2. Why not sing the Palestrina Offertory settings instead of the chant, the Isaac settings for the Communion can be alternated with the psalm verses and the chant Communion setting. These can be found linked in the above music plan, also each Sunday / feast has a link to the excellent CPDL database with suggestions of music.

    3. Why not sing a chant Hymn suitable to the season or feast we have 100's to choose from?

    4. We can commemorate the Saint of the day with a Hymn, either from the common or from a Hymn written in honour of the Saint.

    5. In the EF, the Mass is just one part of the Prayers of the day, we have the texts of the Divine Office, this will provide many options such as Antiphons and Responsories.
    Thanked by 1CHGiffen
  • Jeffrey Quick
    Posts: 1,864
    I think you're making this harder than it needs to be.
    Since you're putting motets into the Offertory and Communion slots, why not just sing the assigned texts to polyphony, instead of the chant, since the polyphony will most likely be longer? Somewhere there's a setting for everything, even the doldrums of Time After Pentecost. Also, often the Office will use related but slightly different texts. Or you can use setting of the Office hymn for the day. Also, in the late 16th c., there were Lutheran composers setting the Gospel readings as Latin motets.

    This implies that you have forces that can do different music every Sunday. For many of us, we don't have that luxury, and we do a lot of generic Eucharistic motets. There's nothing wrong with that. It's nice when you can make everything match, but there's nothing rubrical that says you have to do it that way.
  • Tom,

    Do you use polyphonic introits in place of chanted introits or as supplements to them, when time allows?
    Thanked by 1tomjaw
  • tomjaw
    Posts: 2,341

    Apart from one occasion when we sang the Chant Introit with the Isaac polyphonic verse because we had not got the piece learnt in full in time. So far we have sung the Issac polyphonic Introits in full. It does take a little too long so it may be better in the long run to sing the repeat to the chant. No one has yet complained and it only adds a couple of minutes to the Mass... but I will be making sure we are not overrunning due to the music (the Sermon and the notices on the other hand are the longest part of the Mass and beyond my control).
  • I don’t understand the conundrum here. We no longer sing polyphony but we had a very long list of repertoire we could sing. When deciding what to sing we first looked at what our choir member attendance situation was like that Sunday (if an entire section is missing, that limits things), followed by the texts of the Mass propers, followed by the themes predominant that Sunday, followed by what action is occurring at Mass.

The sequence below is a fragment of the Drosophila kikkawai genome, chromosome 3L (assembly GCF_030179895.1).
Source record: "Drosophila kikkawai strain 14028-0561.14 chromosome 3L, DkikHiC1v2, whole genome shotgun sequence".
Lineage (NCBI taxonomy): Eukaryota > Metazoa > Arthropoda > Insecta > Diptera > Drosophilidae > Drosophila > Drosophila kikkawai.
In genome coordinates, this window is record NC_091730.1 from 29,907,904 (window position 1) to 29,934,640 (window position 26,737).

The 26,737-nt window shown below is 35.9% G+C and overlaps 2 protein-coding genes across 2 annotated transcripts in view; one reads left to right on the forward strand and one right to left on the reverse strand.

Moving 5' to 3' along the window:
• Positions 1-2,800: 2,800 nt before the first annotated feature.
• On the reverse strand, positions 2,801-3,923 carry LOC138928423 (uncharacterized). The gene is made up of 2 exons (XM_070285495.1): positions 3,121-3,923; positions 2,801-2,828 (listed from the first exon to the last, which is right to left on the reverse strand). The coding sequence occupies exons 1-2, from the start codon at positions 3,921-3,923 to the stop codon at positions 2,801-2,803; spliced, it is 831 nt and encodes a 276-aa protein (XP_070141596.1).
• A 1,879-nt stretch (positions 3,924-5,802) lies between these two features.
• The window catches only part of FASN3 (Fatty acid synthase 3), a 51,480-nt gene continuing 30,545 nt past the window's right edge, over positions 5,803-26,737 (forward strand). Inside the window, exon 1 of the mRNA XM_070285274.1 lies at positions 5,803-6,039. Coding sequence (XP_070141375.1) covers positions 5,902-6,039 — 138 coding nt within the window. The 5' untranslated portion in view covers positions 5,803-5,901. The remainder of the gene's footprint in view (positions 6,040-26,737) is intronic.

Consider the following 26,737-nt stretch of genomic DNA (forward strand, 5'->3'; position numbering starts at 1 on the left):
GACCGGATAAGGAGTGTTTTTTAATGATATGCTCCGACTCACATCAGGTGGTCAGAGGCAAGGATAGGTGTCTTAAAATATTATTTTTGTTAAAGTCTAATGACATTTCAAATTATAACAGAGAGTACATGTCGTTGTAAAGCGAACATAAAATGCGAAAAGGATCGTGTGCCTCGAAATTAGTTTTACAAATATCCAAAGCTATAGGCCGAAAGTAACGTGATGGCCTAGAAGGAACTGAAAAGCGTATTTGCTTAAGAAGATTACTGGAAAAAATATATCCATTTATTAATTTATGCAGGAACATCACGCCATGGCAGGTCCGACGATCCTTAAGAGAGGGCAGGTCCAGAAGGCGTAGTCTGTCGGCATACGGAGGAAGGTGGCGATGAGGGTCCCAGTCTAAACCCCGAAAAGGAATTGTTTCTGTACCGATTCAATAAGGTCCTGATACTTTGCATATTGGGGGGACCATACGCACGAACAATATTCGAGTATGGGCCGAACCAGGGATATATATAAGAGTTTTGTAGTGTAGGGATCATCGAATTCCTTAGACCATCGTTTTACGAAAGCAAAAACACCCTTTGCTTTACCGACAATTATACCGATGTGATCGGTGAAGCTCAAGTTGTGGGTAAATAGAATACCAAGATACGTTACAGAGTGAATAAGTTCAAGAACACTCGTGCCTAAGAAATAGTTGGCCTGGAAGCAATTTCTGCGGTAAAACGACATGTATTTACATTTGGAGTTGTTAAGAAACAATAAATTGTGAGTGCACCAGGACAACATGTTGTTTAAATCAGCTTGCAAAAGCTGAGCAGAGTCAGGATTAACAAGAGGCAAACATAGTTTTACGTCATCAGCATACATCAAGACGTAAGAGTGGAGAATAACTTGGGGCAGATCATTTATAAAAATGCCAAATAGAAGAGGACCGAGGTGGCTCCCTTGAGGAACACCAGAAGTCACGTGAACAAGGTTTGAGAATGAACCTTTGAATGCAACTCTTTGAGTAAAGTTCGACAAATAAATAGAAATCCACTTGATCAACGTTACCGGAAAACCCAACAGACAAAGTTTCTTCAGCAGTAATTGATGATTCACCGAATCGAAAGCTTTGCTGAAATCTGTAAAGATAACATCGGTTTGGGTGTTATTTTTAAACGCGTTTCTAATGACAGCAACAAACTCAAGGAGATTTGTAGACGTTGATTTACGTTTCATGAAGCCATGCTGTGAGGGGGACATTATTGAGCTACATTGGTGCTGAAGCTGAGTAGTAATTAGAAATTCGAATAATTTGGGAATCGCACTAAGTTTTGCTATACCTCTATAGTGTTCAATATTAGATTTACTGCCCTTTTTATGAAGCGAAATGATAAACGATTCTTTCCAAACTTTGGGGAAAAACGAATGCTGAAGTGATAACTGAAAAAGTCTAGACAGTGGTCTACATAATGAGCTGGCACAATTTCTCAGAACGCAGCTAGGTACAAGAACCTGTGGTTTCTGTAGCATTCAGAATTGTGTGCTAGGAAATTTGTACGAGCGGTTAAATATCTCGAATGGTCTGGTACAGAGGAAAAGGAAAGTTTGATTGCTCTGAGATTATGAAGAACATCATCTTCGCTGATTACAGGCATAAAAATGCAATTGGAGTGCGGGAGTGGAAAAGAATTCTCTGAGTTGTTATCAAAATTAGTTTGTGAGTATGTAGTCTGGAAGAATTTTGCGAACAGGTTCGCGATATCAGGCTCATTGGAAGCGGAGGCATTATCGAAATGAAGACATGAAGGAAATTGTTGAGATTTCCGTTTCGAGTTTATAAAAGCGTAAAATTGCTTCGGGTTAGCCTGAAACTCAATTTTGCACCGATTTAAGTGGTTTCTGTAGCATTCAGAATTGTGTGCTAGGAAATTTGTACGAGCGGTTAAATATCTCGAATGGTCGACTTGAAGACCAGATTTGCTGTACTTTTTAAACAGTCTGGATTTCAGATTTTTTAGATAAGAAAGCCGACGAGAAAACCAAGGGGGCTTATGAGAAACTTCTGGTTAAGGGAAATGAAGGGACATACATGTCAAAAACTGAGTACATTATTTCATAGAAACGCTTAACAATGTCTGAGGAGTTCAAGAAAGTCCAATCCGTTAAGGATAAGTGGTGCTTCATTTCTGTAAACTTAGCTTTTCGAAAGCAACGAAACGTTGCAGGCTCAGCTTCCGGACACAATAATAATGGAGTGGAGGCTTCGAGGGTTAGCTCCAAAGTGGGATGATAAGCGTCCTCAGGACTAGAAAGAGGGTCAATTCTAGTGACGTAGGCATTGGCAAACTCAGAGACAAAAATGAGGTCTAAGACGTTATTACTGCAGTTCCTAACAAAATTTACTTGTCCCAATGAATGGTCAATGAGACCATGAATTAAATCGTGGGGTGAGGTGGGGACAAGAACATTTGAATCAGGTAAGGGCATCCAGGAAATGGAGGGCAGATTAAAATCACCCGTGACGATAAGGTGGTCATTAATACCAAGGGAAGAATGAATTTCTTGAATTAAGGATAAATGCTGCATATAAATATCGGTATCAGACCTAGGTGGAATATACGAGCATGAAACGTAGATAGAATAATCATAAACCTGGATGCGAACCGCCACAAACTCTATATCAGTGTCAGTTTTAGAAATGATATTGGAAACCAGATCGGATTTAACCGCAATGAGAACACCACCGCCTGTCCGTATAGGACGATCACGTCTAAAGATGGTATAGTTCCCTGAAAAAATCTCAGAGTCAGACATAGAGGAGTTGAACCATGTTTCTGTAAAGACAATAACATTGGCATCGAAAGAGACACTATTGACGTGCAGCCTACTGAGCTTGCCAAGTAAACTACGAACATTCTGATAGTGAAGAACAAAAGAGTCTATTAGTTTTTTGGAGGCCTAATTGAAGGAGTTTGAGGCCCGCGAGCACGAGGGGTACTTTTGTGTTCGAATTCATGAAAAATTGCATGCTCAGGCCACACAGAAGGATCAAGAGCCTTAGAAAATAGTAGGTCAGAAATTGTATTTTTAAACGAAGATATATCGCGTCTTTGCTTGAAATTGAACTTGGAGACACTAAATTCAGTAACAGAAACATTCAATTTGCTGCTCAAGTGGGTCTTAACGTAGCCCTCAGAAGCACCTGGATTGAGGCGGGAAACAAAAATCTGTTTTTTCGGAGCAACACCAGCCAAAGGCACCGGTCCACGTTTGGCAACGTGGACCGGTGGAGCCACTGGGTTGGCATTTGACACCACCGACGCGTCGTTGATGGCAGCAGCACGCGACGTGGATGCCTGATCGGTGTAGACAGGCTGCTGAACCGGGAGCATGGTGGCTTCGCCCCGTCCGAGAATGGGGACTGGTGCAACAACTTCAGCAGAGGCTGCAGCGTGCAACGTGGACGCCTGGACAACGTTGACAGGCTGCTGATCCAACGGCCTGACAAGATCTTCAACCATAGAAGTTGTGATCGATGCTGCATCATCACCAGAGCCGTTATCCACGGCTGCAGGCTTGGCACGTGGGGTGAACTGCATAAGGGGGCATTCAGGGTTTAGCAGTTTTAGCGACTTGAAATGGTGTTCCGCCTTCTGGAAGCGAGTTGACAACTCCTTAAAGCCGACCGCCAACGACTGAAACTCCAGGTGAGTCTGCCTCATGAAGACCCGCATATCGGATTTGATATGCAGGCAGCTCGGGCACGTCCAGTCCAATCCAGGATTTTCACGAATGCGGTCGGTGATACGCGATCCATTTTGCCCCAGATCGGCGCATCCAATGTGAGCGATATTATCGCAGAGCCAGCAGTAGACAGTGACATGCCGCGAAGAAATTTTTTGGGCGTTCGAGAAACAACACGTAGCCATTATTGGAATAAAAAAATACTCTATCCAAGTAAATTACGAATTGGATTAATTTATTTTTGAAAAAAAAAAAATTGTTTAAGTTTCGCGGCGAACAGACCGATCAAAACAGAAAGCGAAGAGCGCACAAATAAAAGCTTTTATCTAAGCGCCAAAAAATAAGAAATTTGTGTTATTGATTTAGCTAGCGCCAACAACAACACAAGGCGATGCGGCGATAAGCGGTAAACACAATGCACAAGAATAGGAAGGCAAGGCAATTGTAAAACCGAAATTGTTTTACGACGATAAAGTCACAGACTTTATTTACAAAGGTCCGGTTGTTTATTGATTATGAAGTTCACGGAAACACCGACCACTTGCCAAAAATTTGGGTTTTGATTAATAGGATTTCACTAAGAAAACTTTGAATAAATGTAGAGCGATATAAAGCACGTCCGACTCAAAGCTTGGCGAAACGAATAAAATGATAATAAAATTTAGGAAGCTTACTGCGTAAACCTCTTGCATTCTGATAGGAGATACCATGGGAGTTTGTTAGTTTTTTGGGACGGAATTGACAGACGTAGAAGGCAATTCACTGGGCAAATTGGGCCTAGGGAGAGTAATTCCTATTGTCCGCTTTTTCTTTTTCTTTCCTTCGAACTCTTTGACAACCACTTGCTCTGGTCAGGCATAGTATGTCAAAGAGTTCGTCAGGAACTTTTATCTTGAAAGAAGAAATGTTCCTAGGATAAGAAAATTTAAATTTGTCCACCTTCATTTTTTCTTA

Thanked by 2WGS tomjaw
  • Tom,

    Isaac's (and others') pieces are meant to go around, i.e., to include the verse and Gloria Patri and then the re-statement of the antiphon, aren't they? Could you not repeat the antiphon (in any form) without damaging the piece or the liturgical event?
  • ADJPAnderson,

    Today's Mass also gives an opportunity to use something from the Divine Office. The Magnificat Antiphon, Non potest arbor bona, as the Magnificat antiphon usually is, is an excerpt from the Gospel. CPDL provides the note that there is a setting of this text by Giulio Osculati. There must be other settings of it. Posters here surely know of other settings, and -- failing that -- it would be meritorious for someone to write a setting of it.
  • Jeffrey Quick
    Posts: 1,864
    Per RISM:
    Giovanni Giorgi a4 w. org.
    Paolo Salulini for S & bc
    Incomplete settings by Ruffo and Viadana
    Johannes Heugel per the MOTET database.

    Not a lot out there.

  • Jeffrey,

    Ok., so there's a need (or this thread wouldn't exist) not currently being met.


    Can one of us (exempting myself) help ADJPAnderson?
    Thanked by 1adjpanderson13
  • ServiamScores
    Posts: 1,761
    To the OP: I just look at the propers and try and search places like IMSLP and CPDL to find motets that are either settings of or derivative of the proper texts. The Renaissance composers left us a tremendous wealth of (public domain) music in latin based on those texts. If the propers fail, you can also search the readings and find things, but the propers almost never fail.
  • Jeffrey Quick
    Posts: 1,864

    Ok., so there's a need (or this thread wouldn't exist) not currently being met.

    For Non potest arbor bona? Or for text matching? Constructing a bibliography of motets sorted by the 2 lectionaries is more work than I'm up for.
    I've got a project or 2 getting finished right now, but it's a text worth setting. Or editing, if I could find the source material to do so.
  • There's a need (OP's need) for a setting of Non potest arbor bona.
  • Jeffrey Quick
    Posts: 1,864
    He won't need one for another year. And even then, it's desirable, not needful.
  • Ok. Point taken.
  • rich_enough
    Posts: 929
    Constructing a bibliography of motets sorted by the 2 lectionaries is more work than I'm up for.

    My dream project. . .
    Thanked by 1Jeffrey Quick
  • Chrism
    Posts: 831
    My dream project. . .

    Do it!